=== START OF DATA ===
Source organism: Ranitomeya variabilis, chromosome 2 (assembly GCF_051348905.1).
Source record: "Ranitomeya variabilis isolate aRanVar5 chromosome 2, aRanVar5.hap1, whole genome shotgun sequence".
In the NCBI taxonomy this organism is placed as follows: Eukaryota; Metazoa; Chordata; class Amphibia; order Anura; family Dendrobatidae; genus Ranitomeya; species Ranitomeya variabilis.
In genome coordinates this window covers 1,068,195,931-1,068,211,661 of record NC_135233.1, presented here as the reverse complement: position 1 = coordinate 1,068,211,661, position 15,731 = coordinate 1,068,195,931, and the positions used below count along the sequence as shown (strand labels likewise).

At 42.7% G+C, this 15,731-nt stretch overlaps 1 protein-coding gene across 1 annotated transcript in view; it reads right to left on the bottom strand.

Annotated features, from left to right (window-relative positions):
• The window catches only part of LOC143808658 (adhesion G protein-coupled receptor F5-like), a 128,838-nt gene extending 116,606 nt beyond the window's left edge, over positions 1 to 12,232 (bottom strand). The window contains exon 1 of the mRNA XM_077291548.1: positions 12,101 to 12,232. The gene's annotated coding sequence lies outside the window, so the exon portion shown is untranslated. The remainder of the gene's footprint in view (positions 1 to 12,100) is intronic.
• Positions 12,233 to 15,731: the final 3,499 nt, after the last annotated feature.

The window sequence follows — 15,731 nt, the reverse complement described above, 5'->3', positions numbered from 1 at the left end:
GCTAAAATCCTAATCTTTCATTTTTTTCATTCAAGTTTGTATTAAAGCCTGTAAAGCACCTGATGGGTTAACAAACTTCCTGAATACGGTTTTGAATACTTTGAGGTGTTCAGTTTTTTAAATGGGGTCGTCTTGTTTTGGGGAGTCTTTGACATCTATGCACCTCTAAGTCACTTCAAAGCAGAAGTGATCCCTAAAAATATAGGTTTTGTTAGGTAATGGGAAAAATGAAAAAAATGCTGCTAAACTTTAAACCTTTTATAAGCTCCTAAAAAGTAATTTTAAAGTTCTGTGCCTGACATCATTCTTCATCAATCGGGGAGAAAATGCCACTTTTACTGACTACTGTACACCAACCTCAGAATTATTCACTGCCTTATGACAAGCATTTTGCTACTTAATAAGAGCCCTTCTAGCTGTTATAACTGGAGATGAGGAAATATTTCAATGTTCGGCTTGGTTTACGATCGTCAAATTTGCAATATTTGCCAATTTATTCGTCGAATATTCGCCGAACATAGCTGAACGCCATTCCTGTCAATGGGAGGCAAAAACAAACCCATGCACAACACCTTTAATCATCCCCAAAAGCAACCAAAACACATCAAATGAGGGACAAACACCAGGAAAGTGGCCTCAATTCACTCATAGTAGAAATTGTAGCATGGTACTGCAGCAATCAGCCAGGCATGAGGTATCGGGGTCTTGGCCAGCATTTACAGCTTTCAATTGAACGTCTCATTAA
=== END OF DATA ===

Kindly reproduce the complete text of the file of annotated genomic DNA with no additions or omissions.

Source organism: Ranitomeya variabilis, chromosome 2 (assembly GCF_051348905.1).
Source record: "Ranitomeya variabilis isolate aRanVar5 chromosome 2, aRanVar5.hap1, whole genome shotgun sequence".
In the NCBI taxonomy this organism is placed as follows: Eukaryota; Metazoa; Chordata; class Amphibia; order Anura; family Dendrobatidae; genus Ranitomeya; species Ranitomeya variabilis.
In genome coordinates this window covers 1,068,195,931-1,068,211,661 of record NC_135233.1, presented here as the reverse complement: position 1 = coordinate 1,068,211,661, position 15,731 = coordinate 1,068,195,931, and the positions used below count along the sequence as shown (strand labels likewise).

At 42.7% G+C, this 15,731-nt stretch overlaps 1 protein-coding gene across 1 annotated transcript in view; it reads right to left on the bottom strand.

Annotated features, from left to right (window-relative positions):
• The window catches only part of LOC143808658 (adhesion G protein-coupled receptor F5-like), a 128,838-nt gene extending 116,606 nt beyond the window's left edge, over positions 1 to 12,232 (bottom strand). The window contains exon 1 of the mRNA XM_077291548.1: positions 12,101 to 12,232. The gene's annotated coding sequence lies outside the window, so the exon portion shown is untranslated. The remainder of the gene's footprint in view (positions 1 to 12,100) is intronic.
• Positions 12,233 to 15,731: the final 3,499 nt, after the last annotated feature.

The window sequence follows — 15,731 nt, the reverse complement described above, 5'->3', positions numbered from 1 at the left end:
GCTAAAATCCTAATCTTTCATTTTTTTCATTCAAGTTTGTATTAAAGCCTGTAAAGCACCTGATGGGTTAACAAACTTCCTGAATACGGTTTTGAATACTTTGAGGTGTTCAGTTTTTTAAATGGGGTCGTCTTGTTTTGGGGAGTCTTTGACATCTATGCACCTCTAAGTCACTTCAAAGCAGAAGTGATCCCTAAAAATATAGGTTTTGTTAGGTAATGGGAAAAATGAAAAAAATGCTGCTAAACTTTAAACCTTTTATAAGCTCCTAAAAAGTAATTTTAAAGTTCTGTGCCTGACATCATTCTTCATCAATCGGGGAGAAAATGCCACTTTTACTGACTACTGTACACCAACCTCAGAATTATTCACTGCCTTATGACAAGCATTTTGCTACTTAATAAGAGCCCTTCTAGCTGTTATAACTGGAGATGAGGAAATATTTCAATGTTCGGCTTGGTTTACGATCGTCAAATTTGCAATATTTGCCAATTTATTCGTCGAATATTCGCCGAACATAGCTGAACGCCATTCCTGTCAATGGGAGGCAAAAACAAACCCATGCACAACACCTTTAATCATCCCCAAAAGCAACCAAAACACATCAAATGAGGGACAAACACCAGGAAAGTGGCCTCAATTCACTCATAGTAGAAATTGTAGCATGGTACTGCAGCAATCAGCCAGGCATGAGGTATCGGGGTCTTGGCCAGCATTTACAGCTTTCAATTGAACGTCTCATTAA